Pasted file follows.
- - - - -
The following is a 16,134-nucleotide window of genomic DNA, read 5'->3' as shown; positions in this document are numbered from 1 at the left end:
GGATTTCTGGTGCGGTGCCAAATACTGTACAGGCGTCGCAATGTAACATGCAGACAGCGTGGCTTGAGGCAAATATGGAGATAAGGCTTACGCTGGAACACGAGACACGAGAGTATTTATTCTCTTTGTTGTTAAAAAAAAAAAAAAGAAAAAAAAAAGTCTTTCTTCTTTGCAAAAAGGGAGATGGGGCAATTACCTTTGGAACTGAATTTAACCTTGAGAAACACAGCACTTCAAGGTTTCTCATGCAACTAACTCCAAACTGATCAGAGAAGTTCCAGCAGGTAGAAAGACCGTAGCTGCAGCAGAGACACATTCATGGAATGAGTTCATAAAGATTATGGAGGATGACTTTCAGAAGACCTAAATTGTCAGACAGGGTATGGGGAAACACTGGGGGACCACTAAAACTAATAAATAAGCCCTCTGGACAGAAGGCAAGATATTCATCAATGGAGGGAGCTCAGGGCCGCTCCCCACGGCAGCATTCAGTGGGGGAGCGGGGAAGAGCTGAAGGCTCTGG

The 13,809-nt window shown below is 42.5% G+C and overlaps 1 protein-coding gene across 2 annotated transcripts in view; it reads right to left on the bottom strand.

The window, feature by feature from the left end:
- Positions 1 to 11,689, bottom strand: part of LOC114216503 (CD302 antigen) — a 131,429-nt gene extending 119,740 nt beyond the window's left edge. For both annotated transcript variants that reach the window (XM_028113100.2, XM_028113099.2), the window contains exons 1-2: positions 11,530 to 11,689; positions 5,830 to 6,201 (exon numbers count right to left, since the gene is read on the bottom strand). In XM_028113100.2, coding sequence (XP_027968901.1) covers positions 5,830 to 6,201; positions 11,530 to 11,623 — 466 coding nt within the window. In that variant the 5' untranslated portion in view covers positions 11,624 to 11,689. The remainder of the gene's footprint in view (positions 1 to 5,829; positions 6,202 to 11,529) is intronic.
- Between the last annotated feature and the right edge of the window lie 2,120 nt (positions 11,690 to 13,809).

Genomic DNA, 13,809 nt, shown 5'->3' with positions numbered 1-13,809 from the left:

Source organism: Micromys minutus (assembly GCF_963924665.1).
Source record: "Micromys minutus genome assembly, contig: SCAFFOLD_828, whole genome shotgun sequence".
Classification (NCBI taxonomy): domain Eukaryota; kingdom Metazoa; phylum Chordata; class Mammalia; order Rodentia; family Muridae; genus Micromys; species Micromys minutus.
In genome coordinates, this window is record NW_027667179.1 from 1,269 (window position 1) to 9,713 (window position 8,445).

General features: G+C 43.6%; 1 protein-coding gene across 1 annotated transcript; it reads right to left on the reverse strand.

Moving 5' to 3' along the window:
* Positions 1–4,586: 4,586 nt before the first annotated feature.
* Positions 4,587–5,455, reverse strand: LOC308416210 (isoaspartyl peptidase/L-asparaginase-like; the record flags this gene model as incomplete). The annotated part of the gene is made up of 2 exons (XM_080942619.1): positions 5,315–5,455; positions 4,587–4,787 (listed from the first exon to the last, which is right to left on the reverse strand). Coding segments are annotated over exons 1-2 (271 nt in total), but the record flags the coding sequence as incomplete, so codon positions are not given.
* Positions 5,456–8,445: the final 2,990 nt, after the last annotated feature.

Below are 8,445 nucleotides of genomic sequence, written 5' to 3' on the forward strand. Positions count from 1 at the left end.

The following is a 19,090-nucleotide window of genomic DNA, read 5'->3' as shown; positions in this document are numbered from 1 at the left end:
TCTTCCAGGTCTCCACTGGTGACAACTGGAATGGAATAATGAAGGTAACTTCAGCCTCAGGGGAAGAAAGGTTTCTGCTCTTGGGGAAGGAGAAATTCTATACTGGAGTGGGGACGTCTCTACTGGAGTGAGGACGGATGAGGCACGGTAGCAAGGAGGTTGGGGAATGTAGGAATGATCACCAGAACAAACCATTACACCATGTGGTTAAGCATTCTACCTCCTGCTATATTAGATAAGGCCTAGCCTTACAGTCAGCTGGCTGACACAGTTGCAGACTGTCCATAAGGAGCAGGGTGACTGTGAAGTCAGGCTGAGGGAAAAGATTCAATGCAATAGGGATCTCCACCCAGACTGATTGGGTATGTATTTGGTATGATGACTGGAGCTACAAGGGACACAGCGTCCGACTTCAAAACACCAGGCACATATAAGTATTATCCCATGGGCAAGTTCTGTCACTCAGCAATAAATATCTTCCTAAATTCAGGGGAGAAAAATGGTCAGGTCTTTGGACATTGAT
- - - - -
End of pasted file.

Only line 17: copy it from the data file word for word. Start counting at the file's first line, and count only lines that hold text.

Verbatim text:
Below are 8,445 nucleotides of genomic sequence, written 5' to 3' on the forward strand. Positions count from 1 at the left end.